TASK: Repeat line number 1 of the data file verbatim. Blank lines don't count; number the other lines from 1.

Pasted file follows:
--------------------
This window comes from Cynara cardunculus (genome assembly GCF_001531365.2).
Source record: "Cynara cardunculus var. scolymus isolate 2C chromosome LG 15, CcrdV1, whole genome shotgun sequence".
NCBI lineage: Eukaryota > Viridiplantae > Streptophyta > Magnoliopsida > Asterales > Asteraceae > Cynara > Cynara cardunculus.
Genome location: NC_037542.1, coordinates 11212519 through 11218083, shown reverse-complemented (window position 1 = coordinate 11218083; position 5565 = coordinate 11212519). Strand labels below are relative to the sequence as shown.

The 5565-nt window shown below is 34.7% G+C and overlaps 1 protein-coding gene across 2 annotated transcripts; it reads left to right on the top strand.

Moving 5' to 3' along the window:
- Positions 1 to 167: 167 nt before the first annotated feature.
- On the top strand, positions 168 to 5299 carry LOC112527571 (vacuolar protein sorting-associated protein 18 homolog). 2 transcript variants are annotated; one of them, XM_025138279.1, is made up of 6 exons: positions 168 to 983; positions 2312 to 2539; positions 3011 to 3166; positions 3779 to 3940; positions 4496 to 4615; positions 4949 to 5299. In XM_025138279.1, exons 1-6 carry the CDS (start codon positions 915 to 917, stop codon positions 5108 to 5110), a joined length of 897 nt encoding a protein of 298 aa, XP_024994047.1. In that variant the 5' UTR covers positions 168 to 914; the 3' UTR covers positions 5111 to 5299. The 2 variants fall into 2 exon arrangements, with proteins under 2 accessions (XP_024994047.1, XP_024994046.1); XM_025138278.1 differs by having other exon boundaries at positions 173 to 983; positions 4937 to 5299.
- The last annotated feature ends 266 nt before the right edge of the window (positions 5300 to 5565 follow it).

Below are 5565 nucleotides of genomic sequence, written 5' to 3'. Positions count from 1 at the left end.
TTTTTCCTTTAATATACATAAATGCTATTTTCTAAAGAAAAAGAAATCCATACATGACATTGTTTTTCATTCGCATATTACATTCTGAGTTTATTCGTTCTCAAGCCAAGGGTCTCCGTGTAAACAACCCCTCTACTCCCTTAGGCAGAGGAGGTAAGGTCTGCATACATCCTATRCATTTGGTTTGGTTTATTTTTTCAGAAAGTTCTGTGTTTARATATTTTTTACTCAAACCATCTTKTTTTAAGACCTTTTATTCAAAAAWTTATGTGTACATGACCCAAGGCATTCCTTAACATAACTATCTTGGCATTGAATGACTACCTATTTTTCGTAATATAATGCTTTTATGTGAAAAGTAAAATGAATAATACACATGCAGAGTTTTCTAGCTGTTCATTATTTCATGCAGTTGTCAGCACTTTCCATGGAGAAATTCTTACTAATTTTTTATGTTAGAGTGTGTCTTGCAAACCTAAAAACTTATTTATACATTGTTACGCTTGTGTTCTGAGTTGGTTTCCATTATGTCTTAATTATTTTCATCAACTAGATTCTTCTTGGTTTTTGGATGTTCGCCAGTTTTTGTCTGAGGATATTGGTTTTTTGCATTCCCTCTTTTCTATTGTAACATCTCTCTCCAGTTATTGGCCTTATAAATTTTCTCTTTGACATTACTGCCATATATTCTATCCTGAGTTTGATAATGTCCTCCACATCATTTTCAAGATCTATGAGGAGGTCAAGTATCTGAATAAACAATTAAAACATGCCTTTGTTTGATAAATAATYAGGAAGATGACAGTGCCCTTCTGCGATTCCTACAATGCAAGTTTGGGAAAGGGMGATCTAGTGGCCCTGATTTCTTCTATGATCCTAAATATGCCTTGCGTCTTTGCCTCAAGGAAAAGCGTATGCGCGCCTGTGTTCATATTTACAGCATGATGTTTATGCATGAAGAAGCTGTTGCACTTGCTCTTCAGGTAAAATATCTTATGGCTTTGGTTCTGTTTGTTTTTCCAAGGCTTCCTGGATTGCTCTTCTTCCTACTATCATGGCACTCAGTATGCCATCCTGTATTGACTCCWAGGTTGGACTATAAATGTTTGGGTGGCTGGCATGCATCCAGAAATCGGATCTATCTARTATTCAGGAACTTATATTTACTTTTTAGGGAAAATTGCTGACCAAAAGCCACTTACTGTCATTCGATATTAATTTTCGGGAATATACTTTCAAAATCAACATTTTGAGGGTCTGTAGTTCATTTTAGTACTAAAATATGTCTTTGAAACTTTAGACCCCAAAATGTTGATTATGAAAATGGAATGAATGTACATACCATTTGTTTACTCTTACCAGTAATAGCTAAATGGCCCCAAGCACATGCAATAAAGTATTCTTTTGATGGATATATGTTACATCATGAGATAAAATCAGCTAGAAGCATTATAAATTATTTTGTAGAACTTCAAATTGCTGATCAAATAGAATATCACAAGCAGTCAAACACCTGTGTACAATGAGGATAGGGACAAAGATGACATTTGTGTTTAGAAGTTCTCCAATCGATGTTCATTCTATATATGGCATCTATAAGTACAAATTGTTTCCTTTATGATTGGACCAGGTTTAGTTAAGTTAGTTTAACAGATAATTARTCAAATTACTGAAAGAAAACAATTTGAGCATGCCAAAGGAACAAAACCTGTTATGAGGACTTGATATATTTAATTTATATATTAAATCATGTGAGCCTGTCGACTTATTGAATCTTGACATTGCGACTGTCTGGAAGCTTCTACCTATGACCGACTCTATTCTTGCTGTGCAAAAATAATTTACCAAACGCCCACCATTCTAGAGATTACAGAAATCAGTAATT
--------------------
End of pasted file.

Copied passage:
This window comes from Cynara cardunculus (genome assembly GCF_001531365.2).